The good news, I suppose, is that we’ll be working with the Saudis to increase military aid to Syrian rebels currently being decimated by Russian attacks, following a weekend meeting between Secretary of State John Kerry and Saudi King Salman:
The U.S. diplomat and Saudi monarch also coordinated on their countries’ joint efforts to fight the Islamic State terrorist organization that has gained control over large sections of Syrian and Iraqi territory in recent months.
“The secretary thanked the king for Saudi Arabia’s support to multilateral efforts to pursue a political transition in Syria…and reaffirmed our mutual goal of achieving a unified, pluralistic and stable country for all Syrians,” State Department spokesman John Kirby said after Mr. Kerry’s meeting on Saturday night with the Saudi monarch.
Mr. Kerry also had a dinner meeting Saturday with Saudi Crown Prince Mohammed bin Nayef, Deputy Crown Prince Mohammed bin Salman, and Foreign Minister Adel al-Jubeir, Mr. Kirby said.
But the Russians may prove to be the least sticky part of a multilayered sticky situation, according to this Reuters report:
Turkish President Tayyip Erdogan accused Kurdish groups on Saturday of trying to grab control of northern Syria, saying Ankara would not allow this to happen.
In a speech in southeast Turkey, Erdogan also blasted Russia’s President Vladimir Putin for hosting Syrian President Bashar al-Assad earlier this week, in comments that were his most critical yet towards his Russian counterpart.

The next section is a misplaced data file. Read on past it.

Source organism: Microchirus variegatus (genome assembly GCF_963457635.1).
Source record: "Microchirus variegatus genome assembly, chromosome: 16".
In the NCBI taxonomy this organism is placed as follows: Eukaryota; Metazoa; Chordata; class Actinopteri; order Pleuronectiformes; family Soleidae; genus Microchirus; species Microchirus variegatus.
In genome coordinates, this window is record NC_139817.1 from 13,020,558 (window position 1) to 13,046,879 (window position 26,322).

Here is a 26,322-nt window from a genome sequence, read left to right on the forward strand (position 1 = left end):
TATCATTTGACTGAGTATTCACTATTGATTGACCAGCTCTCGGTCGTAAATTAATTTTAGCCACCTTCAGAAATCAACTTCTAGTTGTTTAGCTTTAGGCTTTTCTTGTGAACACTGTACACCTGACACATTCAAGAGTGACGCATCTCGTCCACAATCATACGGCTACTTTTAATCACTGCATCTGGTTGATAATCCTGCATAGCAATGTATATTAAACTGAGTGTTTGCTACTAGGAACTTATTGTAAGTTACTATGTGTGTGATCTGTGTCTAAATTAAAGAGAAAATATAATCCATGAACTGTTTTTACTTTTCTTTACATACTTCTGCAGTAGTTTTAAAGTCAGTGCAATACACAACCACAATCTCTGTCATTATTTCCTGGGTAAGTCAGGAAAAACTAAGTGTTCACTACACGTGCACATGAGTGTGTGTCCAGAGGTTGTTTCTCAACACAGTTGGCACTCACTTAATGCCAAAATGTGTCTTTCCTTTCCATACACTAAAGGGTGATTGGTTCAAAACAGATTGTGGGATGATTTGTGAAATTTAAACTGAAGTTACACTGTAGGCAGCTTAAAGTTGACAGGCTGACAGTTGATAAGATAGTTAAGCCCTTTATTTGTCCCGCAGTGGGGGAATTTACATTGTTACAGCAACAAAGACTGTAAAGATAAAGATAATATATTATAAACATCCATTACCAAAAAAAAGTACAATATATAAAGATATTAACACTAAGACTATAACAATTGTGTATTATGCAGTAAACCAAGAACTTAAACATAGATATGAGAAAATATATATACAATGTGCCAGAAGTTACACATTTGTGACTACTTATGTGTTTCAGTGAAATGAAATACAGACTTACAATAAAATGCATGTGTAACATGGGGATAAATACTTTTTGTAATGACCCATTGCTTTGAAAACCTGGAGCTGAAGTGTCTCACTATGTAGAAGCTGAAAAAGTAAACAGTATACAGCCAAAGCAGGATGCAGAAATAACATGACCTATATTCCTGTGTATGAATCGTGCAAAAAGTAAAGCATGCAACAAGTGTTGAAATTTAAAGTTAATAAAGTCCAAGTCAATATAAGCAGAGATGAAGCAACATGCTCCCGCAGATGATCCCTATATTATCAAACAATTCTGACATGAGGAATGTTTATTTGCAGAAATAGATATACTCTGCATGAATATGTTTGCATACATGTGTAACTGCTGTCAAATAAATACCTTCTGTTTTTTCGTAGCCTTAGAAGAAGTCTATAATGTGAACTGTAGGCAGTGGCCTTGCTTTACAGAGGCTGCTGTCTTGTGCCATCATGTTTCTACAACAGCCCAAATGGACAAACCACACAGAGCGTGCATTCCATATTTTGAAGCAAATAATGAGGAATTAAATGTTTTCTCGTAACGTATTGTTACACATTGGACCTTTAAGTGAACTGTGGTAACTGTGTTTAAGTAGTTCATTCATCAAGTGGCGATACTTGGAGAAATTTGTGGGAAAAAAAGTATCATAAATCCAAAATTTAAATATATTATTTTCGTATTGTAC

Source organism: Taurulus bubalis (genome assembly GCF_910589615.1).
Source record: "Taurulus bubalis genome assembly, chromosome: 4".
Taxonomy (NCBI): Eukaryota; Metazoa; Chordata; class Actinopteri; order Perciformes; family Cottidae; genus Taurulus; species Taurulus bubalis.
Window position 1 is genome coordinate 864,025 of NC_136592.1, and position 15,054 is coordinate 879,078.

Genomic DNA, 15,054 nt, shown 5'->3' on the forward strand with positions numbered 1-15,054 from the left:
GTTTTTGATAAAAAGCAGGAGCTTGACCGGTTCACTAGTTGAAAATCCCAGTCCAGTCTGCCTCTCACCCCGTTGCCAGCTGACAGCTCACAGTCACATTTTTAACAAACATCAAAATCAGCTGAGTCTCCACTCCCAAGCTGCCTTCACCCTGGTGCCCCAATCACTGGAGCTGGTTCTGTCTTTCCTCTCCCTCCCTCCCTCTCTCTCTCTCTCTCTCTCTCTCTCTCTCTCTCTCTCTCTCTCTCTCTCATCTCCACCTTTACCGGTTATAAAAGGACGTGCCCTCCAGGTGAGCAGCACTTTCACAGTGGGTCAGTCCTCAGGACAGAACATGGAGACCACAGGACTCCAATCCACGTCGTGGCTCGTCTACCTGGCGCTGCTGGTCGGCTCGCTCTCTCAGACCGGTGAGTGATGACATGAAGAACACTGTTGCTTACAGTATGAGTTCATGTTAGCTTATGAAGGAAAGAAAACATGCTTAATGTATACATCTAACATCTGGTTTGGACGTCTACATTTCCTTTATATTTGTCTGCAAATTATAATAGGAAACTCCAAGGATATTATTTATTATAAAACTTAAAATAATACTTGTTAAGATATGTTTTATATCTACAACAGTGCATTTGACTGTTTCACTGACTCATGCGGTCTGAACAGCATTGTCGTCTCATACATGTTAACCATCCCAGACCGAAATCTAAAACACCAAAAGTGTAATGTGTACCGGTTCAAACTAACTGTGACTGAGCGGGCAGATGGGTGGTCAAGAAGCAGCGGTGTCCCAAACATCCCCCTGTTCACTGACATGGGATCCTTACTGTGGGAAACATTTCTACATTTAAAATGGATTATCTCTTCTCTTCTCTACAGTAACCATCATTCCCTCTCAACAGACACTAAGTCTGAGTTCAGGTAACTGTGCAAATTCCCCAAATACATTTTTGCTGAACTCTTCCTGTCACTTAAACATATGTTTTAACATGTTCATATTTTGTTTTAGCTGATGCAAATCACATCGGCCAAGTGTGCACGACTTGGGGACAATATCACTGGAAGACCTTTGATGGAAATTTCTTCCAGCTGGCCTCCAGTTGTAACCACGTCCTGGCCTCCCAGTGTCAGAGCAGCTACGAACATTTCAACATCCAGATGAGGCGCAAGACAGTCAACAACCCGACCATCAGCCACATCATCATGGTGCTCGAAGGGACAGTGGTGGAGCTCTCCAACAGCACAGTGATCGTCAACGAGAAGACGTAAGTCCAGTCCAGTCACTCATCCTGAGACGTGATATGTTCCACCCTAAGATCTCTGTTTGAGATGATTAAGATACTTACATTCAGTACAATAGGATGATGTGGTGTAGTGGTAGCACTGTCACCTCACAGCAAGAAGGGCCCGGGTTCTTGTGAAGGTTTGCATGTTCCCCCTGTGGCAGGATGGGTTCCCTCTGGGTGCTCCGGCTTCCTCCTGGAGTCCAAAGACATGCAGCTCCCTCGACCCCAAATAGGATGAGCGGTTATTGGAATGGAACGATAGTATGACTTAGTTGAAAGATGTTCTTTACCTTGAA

On northern Syria, Erdogan denounced the merging of the Syrian town of Tel Abyad last week into an autonomous political structure created by the Kurds.
“All they want is to seize northern Syria entirely,” Erdogan said. “We will under no circumstances allow northern Syria to become a victim of their scheming. Because this constitutes a threat for us, and it is not possible for us as Turkey to say ‘yes’ to this threat.”
Tel Abyad, on the border with Turkey, was captured in June from Islamic State by Kurdish YPG militia with help from U.S.-led air strikes.
The Kurds are certainly our most effective allies in fighting ISIS. If they aren’t already our most effective allies in fighting Assad, then they may soon be, if the Russians and Syrians succeed in smashing the Free Syrian Army at Aleppo. Take the FSA out of the equation, as Putin is trying to do, and our choices go from Bad to Bleak — we can risk rupturing NATO’s southern flank by allowing the Kurds enough power to take northern Syria, or we can go with ISIS as our main anti-Assad “ally.” Alternately, we can give up on the notion of removing Assad from power, effectively giving Putin exactly what we wants.
But mostly likely we’ll try to muddle through an impossible middle course of giving the various rebel factions enough support to topple Assad without angering the Turks or provoking the Russians, while hoping that the nicest rebel faction is in the end the clear winner.
This is what the President likes to think of as “nuance.”